Other reasons for disliking the books included a lack of character development or differing points of view and a general lament in regards to the lack of more mature material and themes.
I also asked both the haters and the fans if they found the books to be sexist at all. The haters felt that the fans did not find the books sexist. Out of the 205 hater responses 103 felt the books were sexist. Out of the 32 fan responses, only 3 found the series to be sexist.
Many of the haters felt the books are sexist because the men have dominant roles over the women in regards to careers and romantic relationships. For example, Charlie, Bella’s father, is the police chief of Forks while is ex-wife Renee, Bella’s mother, is described as being flighty and unable to hold a job. In addition, Bella never once shows any ambition for her own future other than wanting to spend eternity with Edward.
Another example is the imprinting issue. Did you notice earlier that I only mentioned the males of the tribe? That is because only the males can imprint. Though it is suggested that the females who are imprinted upon reciprocate this love, one has to wonder where the free will in that is.
One hater had this to say:
“It seems like an entire generation just thought one day that maybe it IS good to just be a housewife and look for a man to take care of us! BULLSHIT!”
However, the fans did have some counter-arguments to this.
“There seems to be this concept out there that in this day and age being a wife and mother somehow makes you less of a woman.”
“Being a mother and having an education are not mutually exclusive of each other.”
Getting back to the original focus of this article, many of the haters expressly told me that they did not hate Twilight fans, but rather hated the books.
“I'm generally okay with fans of Twilight, except for people who purposefully go to sites that dislike Twilight to bash the people who don't like it.”
Contrary to that statement I found many instances of members of the Twilight hate communities relaying stories of fights they got into by going to Twilight fan sites and starting arguments. One had this to say about a video on Youtube:
“So I have legit proof now that only dumbass illiterate older women and their stupid daughters read Twilight So I'm on youtube and because I love getting into arguments with Twihards (because no matter what, antis are always right and there's just no way to justify Twishite)…”
Another reveled in ruining a girl’s birthday cake with an image of Edward Cullen on it:
“…with knife in hand and I ask "who wants cake?" Everybody cheers. I proceed to not cut up the cake…but to MURDER it. I give not a cut but a STAB at Edward's throat and cut out the first piece and give it to the father first (he deserved it). I'm about to start cutting from the neck up but some girls protested. I ignored it, the little brother laughed. Each cut is not like a surgeon but as if I were slaughtering Edward Cullen and I had fun though I didn't show it. I didn't laugh, I didn't even smile but deep down I was joyous.”
Some members of the hate oriented sites had very harsh things to say about fans:
“The fans are idiots. Absolutely delusional.”
“I hate Twilight fans because I hate stupid people.”
“I think they are brainless idiots.”
I also discovered numerous videos on Youtube of people cutting up and burning their copies of Twilight, and posting similar images in communities dedicated to hating Twilight.
But, in defense of the haters, I will say this…there is no escape from Twilight. Many of the haters indicated how frustrating this is for them. Twilight is looming around every corner like some sort of commercial version of Edward Cullen watching your every move. I think that at this point the only way you could get away from it would be to live ‘off the grid’. If you watch television, go to the movies, browse the internet, make use of a library or bookstore, or read magazines, you WILL come across something Twilight related. It might be easy to say “just ignore it” but let’s face it, there’s really no way to do that.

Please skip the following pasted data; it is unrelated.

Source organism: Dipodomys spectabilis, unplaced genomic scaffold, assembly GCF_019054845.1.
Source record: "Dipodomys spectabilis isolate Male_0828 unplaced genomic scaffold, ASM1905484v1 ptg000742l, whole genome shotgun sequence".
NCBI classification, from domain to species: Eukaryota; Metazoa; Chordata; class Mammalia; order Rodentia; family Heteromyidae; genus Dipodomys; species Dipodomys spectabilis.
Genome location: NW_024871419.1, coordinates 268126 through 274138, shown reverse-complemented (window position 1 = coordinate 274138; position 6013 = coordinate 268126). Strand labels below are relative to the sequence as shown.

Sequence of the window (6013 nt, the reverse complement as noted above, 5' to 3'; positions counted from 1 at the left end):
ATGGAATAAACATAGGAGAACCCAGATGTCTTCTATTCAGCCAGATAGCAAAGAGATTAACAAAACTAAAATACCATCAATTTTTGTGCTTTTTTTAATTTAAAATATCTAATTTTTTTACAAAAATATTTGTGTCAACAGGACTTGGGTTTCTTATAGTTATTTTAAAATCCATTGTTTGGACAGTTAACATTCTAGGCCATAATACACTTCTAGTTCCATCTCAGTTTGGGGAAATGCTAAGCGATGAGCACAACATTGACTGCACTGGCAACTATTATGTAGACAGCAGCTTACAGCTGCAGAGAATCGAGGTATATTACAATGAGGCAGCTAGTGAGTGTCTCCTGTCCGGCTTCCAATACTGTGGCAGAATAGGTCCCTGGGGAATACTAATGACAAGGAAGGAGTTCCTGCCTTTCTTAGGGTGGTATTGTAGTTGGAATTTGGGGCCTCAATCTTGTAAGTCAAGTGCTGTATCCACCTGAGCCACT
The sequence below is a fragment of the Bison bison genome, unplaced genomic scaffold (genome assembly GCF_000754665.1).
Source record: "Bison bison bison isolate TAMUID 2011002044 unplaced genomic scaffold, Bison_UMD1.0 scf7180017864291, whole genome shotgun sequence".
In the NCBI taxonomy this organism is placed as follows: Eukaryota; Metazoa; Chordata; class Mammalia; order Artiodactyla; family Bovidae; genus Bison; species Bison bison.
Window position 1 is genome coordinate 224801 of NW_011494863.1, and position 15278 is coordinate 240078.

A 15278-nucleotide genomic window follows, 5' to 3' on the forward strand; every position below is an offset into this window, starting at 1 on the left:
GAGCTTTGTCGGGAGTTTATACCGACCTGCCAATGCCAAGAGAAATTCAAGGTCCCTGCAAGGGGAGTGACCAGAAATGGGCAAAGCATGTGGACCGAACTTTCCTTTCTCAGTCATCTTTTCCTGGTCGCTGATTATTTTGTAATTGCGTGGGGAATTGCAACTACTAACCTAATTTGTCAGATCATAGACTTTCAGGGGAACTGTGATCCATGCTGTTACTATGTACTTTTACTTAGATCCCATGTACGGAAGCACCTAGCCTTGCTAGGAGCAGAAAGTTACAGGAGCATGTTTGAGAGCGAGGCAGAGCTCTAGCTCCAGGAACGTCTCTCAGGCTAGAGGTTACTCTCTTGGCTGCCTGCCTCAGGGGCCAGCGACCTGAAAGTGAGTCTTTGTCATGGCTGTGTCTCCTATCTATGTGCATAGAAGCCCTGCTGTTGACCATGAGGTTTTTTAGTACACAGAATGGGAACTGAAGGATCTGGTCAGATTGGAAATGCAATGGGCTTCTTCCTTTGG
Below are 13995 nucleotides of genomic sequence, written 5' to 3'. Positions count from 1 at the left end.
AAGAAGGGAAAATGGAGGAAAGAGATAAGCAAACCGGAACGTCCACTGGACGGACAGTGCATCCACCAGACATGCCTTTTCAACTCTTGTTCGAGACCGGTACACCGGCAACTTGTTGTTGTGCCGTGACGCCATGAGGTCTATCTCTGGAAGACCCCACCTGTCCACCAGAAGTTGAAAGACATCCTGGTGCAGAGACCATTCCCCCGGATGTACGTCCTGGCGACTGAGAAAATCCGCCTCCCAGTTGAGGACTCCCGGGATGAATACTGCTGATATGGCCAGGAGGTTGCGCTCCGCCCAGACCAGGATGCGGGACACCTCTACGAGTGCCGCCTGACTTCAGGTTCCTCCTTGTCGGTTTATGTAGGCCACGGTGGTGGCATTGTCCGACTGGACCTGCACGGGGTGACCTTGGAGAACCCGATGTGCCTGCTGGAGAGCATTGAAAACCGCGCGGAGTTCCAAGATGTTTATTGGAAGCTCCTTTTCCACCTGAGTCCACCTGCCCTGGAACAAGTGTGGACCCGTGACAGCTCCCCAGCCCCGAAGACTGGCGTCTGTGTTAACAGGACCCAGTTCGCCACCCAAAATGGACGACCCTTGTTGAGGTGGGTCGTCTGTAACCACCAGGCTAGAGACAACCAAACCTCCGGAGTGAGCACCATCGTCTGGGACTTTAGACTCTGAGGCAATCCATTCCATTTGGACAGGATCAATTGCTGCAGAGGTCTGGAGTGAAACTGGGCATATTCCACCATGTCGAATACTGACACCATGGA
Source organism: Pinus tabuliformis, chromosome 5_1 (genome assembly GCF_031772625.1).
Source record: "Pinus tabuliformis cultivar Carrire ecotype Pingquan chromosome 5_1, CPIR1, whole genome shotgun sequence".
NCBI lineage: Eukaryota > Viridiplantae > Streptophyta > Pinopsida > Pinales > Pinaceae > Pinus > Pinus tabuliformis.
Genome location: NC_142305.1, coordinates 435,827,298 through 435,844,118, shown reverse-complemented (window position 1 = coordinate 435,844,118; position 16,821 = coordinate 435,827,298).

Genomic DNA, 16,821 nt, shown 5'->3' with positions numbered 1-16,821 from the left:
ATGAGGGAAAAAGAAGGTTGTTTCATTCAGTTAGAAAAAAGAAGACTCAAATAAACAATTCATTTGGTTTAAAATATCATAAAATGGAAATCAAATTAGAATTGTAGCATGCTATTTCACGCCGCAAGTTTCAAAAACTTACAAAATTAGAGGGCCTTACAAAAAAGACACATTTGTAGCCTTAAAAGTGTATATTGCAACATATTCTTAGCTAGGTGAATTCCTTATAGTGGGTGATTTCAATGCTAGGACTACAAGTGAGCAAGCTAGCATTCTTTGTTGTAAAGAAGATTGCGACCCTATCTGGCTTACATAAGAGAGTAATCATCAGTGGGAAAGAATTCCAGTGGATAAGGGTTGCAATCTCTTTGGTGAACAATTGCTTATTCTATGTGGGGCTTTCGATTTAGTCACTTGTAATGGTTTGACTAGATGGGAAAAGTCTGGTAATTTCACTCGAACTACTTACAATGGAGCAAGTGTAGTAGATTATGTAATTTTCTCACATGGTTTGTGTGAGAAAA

In closing, I’m still not sure I understand the hate any better, at least not when it comes to hating the fans. Yes, some of the fans are extreme, but you can find extreme fans in almost any popular entertainment or even sporting culture. If I had to guess I would say that ultimately popularity is likely the culprit. Whenever something is insanely popular and has a huge, and vocal, fan base, it tends to inspire an equally vocal group of people that hate the fans. Earlier, I mentioned Star Trek as having suffered this fate. Things like Supernatural, Gossip Girl and the Jonas Brothers also receive a lot of hate towards their fans. Perhaps it is some sort of unconscious desire to be different from the norm or simply a defense mechanism in response to the feeling that something is being shoved down your throat.
In regards to the Twilight books, I technically got my answers; poor grammar and spelling, main characters with creepy habits and cardboard personalities and a message of inequality between the sexes. However, do those things warrant such volatile behavior and opinions of the fans? Is it right to judge someone’s worth as a human being based solely on whether or not they like something?
As I was working on this article I came across another article about this very subject. “I Didn’t Hate 'New Moon' And I Get Preachy About It” by Patrick Nottingham over at The Raven’s Barrow. While the piece is intended as a review of New Moon, it also spends a good amount of time addressing the hate towards Twilight.
This paragraph from his article sums things up nicely while doling out some sage advice:
“In an age where humans seem to be confusing Facebook relationships with real intimacy and Internet anonymity has given us carte blanche at rudeness and a general lack of civility toward one another it would behoove us all to pause a moment and realize that art is something that evokes emotion and that art is also in the eye of the beholder. Why waste energy hating or making real people feel bad about what moves them?” –Patrick Nottingham
I agree wholeheartedly.